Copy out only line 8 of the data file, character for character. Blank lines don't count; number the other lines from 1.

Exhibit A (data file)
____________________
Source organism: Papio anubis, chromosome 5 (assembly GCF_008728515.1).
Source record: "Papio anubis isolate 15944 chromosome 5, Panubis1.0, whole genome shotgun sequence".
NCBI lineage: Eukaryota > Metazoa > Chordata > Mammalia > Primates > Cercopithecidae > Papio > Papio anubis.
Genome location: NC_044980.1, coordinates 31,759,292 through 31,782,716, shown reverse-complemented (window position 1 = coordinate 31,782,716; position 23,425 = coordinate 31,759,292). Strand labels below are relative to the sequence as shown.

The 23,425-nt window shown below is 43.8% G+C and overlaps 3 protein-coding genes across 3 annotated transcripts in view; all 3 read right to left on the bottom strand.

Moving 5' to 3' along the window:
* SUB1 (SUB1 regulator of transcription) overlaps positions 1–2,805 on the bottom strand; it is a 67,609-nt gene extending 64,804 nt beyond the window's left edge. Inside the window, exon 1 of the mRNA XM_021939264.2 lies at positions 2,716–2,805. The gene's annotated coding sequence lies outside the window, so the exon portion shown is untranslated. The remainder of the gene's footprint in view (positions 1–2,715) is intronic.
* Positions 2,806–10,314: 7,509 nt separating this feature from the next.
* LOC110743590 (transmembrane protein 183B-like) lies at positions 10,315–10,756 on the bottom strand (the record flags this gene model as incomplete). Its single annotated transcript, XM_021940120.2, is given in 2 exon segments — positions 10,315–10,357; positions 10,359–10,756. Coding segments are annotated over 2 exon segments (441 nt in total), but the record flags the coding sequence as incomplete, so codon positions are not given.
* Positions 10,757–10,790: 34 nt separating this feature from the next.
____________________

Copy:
* Positions 2,806–10,314: 7,509 nt separating this feature from the next.